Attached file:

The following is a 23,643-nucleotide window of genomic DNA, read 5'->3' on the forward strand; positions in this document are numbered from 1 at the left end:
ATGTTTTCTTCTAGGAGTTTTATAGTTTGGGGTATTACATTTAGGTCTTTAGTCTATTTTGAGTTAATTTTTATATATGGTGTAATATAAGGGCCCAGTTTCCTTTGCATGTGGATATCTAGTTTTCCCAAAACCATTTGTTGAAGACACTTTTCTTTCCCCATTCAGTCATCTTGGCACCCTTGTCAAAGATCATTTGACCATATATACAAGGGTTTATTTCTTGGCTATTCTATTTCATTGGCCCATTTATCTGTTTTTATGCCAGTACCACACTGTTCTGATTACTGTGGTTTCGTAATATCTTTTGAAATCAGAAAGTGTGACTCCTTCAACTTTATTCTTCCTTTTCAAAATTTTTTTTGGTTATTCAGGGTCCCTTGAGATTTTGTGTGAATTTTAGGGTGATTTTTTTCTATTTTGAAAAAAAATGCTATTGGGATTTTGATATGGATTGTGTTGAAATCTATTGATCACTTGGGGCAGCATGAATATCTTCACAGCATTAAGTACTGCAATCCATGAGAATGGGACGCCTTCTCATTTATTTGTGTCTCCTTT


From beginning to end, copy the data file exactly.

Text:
The following is a 23,643-nucleotide window of genomic DNA, read 5'->3' on the forward strand; positions in this document are numbered from 1 at the left end:
ATGTTTTCTTCTAGGAGTTTTATAGTTTGGGGTATTACATTTAGGTCTTTAGTCTATTTTGAGTTAATTTTTATATATGGTGTAATATAAGGGCCCAGTTTCCTTTGCATGTGGATATCTAGTTTTCCCAAAACCATTTGTTGAAGACACTTTTCTTTCCCCATTCAGTCATCTTGGCACCCTTGTCAAAGATCATTTGACCATATATACAAGGGTTTATTTCTTGGCTATTCTATTTCATTGGCCCATTTATCTGTTTTTATGCCAGTACCACACTGTTCTGATTACTGTGGTTTCGTAATATCTTTTGAAATCAGAAAGTGTGACTCCTTCAACTTTATTCTTCCTTTTCAAAATTTTTTTTGGTTATTCAGGGTCCCTTGAGATTTTGTGTGAATTTTAGGGTGATTTTTTTCTATTTTGAAAAAAAATGCTATTGGGATTTTGATATGGATTGTGTTGAAATCTATTGATCACTTGGGGCAGCATGAATATCTTCACAGCATTAAGTACTGCAATCCATGAGAATGGGACGCCTTCTCATTTATTTGTGTCTCCTTT